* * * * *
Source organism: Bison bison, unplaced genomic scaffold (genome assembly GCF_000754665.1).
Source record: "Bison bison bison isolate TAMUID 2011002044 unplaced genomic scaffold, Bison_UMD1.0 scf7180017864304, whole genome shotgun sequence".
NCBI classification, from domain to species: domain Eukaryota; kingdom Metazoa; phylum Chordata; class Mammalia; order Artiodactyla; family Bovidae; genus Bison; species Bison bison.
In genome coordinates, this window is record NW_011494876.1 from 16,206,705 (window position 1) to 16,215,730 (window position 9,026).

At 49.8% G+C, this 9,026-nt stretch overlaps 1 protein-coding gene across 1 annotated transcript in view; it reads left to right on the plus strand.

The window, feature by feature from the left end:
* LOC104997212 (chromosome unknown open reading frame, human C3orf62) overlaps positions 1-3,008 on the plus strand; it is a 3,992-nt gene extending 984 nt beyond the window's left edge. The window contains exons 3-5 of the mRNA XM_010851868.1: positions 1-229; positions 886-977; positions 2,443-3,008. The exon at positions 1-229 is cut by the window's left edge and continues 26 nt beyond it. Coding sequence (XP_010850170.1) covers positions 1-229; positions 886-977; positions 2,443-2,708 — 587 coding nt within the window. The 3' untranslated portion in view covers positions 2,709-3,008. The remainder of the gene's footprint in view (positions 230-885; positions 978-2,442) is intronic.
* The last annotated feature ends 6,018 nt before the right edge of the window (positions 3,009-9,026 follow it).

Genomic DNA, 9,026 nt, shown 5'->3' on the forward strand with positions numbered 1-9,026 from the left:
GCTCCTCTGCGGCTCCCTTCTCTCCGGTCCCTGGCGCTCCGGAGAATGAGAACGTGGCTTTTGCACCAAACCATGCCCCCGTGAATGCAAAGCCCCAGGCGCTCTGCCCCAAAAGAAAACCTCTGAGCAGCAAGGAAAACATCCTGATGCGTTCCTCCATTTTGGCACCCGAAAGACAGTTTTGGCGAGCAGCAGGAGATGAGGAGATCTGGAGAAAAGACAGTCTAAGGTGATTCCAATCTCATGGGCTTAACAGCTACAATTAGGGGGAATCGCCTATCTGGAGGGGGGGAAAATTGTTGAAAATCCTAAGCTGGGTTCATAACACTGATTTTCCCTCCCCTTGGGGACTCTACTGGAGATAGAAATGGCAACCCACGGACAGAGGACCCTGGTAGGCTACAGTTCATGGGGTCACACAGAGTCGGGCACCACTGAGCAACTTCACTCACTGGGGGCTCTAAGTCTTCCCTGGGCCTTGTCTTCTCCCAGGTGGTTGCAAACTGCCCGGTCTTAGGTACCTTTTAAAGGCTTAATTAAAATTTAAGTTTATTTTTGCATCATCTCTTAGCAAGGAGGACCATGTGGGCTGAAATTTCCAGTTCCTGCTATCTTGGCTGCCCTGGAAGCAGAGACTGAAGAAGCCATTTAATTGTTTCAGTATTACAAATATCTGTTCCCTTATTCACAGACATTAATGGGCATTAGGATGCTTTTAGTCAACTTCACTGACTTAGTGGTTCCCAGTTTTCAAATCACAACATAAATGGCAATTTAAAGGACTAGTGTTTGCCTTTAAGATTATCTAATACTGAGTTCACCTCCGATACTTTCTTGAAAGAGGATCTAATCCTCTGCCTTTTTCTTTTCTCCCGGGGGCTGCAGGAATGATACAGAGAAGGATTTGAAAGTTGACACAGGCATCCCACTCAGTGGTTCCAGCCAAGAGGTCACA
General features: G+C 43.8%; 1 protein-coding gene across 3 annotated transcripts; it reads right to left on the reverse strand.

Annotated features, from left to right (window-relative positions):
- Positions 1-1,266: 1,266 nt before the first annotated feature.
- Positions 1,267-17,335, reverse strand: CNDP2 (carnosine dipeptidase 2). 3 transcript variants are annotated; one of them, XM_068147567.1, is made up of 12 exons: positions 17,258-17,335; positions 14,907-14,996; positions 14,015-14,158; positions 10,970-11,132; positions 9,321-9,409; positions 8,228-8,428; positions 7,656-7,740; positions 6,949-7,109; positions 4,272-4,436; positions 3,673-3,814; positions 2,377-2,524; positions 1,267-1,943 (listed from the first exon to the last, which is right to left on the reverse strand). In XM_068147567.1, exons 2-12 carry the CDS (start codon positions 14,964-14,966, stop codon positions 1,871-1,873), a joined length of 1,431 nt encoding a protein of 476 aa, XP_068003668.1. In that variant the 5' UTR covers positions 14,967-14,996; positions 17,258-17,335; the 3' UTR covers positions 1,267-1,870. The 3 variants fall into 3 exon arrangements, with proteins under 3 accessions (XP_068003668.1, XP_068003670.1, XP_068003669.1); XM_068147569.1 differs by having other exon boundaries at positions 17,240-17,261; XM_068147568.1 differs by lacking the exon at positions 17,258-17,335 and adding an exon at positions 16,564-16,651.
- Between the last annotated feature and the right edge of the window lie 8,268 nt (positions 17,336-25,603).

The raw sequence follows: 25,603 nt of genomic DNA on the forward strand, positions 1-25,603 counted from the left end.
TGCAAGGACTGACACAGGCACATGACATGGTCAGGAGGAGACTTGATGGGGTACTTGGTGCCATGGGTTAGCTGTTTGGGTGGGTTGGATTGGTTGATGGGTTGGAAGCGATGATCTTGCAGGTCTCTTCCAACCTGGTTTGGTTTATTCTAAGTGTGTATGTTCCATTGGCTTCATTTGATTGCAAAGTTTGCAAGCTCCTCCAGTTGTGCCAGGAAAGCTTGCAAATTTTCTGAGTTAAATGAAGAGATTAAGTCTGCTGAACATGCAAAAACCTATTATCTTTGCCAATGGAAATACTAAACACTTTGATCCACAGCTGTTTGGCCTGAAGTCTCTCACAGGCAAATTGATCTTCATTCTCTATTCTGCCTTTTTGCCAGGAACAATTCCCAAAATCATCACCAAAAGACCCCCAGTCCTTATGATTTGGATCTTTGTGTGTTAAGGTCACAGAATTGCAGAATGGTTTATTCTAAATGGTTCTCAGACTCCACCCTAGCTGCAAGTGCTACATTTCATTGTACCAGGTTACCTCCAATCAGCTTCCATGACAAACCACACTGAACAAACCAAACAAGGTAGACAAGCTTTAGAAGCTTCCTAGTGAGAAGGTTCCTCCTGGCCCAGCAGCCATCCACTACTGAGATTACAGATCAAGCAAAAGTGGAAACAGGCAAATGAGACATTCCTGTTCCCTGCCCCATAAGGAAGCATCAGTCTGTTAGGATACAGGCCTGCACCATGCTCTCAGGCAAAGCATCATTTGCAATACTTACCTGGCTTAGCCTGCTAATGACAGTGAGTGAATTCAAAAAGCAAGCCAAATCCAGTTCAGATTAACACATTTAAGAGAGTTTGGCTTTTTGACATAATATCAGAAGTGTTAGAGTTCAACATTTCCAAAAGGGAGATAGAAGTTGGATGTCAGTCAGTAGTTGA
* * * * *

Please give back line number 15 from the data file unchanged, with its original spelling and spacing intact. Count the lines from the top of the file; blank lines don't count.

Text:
- Between the last annotated feature and the right edge of the window lie 8,268 nt (positions 17,336-25,603).